In the case of Limpus Vs London General Omnibus, A bus owner had issued clear instructions not to pass other cars in a race or overtake them. In violation of the rules, the bus driver passed another bus, causing a collision. The driver's negligence, however, was held against the bus owner. In fact, the driver's negligence occurred while doing his or her duties.

Vicarious liability remains a vital and established principle in the legal systems of many countries. It holds employers accountable for the actions of their employees if those actions occur within the scope of employment. This principle is particularly relevant in cases of negligence, accidents, or other wrongful acts committed by employees during the course of their work.

In the present day, the applicability of vicarious liability continues to be significant, especially with the evolving nature of employment relationships. With the rise of the gig economy, remote work, and complex corporate structures, courts are often challenged to determine the boundaries of employment relationships. The principle of vicarious liability provides a framework for establishing accountability in situations where traditional employment models might not apply neatly.

Furthermore, in the context of emerging technologies like artificial intelligence and autonomous systems, questions about who bears responsibility for actions conducted by machines are becoming more prominent. Courts and legal systems are likely to grapple with these issues, and the concept of vicarious liability might be instrumental in assigning responsibility in such cases.

However, it's important to note that the specifics of vicarious liability can vary by jurisdiction and can be influenced by evolving legal interpretations and societal changes. Therefore, the application of vicarious liability in specific cases will continue to be shaped by ongoing legal developments and the changing nature of employment relationships and technology. For the most current and precise information on the topic, consulting legal professionals or updated legal resources is advisable.

  • R.K Bangia � Law Of Torts
  • Ratanlal And Dhirajlal- Law Of Torts
  • P.S. Pillai- Law Of Torts
  • B.M Gandhi- Law Of Torts
  • Recasting Vicarious Liability- By Phillip Morgan
  • Basis Of Vicarious Liability- By Harold J Laski
  • Vicarious Liability
  • Tort Vicarious Liability- By Jc Hall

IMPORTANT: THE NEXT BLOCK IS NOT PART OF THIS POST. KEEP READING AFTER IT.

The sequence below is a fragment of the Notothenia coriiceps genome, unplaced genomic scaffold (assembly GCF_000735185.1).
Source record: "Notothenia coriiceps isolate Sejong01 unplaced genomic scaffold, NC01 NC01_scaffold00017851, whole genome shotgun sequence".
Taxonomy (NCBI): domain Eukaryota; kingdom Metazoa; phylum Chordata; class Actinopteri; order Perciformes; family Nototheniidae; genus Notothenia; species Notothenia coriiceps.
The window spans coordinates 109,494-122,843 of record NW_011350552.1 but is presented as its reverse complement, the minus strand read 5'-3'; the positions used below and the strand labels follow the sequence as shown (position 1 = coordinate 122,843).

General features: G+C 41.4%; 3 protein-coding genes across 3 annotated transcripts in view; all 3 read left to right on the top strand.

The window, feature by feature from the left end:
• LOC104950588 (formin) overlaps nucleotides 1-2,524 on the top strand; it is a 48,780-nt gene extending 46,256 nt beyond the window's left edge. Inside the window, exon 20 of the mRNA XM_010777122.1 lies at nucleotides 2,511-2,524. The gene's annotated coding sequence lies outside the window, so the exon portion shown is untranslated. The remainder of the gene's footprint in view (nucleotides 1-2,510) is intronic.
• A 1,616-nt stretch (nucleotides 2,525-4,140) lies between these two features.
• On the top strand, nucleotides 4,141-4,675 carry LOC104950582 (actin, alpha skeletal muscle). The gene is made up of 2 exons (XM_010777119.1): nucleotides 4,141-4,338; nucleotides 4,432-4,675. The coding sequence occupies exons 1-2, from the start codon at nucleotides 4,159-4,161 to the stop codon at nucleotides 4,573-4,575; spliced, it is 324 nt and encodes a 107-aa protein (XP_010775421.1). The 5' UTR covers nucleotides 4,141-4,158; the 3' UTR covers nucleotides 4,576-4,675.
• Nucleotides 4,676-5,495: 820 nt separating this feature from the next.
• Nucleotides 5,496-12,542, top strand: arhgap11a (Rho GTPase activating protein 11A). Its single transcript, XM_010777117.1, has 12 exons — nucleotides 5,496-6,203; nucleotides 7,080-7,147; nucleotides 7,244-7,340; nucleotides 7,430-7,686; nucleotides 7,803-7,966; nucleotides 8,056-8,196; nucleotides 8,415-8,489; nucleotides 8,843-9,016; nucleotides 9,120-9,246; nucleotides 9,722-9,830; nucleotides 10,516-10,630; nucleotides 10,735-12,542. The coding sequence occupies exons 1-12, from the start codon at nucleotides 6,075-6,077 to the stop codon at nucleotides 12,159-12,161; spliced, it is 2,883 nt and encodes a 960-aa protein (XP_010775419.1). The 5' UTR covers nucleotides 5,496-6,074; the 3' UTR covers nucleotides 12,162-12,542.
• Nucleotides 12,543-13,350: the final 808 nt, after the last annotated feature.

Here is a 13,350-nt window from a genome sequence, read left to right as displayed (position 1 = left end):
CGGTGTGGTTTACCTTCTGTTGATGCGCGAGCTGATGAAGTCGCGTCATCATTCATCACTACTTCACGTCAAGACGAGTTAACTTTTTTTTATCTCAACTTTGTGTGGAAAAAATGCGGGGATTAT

• Vicarious Liability And The Masters Indemnity- By Glanville Williams
  1. Swayam, Vicarious liability under torts, Legal service India (Oct. 1, 2023, 2:06 PM),
  2. Supra at 1.
  3. R.K BANGIA, Law of Torts, Pg no. 78 (24th edition, 2017).
  4. Lloyd v Grace, Smith & Co., (1912) A.C. 716.
  5. Ormrod v. Crosville Motor Services Ltd., (1953) 2 All E.R. 753.
  6. R.K BANGIA, Law of Torts, Pg no. 79 (24th edition, 2017).
  7. Hamlyn v Houston & Co., (1903) 1 K.B. 81.
  8. R.K BANGIA, Law of Torts, Pg no. 79 (24th edition, 2017).
  9. R.K BANGIA, Law of Torts, Pg no. 80 (24th edition, 2017).
  10. Id at 9.
  11. Supra, not at 9.
  12. Nial Osborough, The Vicarious Liability Of The Vehicle Owner, Vol. 6, No. 1 (SUMMER 1971), pp. 77-92 (16 pages).
  13. R.K BANGIA, Law of Torts, Pg no. 82 (24th edition, 2017).
  14. Id at 14.
  15. Mersey Docks & Harbour Board v. Coggins & Griffiths Ltd. (1947) A.C. 1.
  16. Hull vs. Lees, (1904) 2 KB 602.
  17. Barwick v. English Joint Stock Bank, (1867) L.R. 2.
  18. National Insurance Company, Kanpur v. Yogendra Nath, AIR. 1982 All. 385.
  19. Lloyd v. Grace Smith & Co., (1912) A.C. 716.
  20. State Bank of India v. Shyama Devi, A.I.R 1978 S.C. 1263.
  21. J. A. Jolowicz, Vicarious Liability. Servant's Theft The Cambridge Law Journal, Vol. 23, No. 2 (Nov., 1965), pp. 200-204 (5 pages).
  22. Morris v. C W Martin and Sons, Ltd, (1966) 1 Q.B. 716.
  23. A. P. L., Tort. Master and Servant. Scope of Employment. Implied Authority. Protection of Master's Interests. Poland v. John Parr and Sons. [1927] 1 K.B. 236 (Court of Appeal), The Cambridge Law Journal, Vol. 3, No. 1 (1927), pp. 91-93 (3 pages).
  24. Priestley v. Fowler, [1837] 150 ER 1030.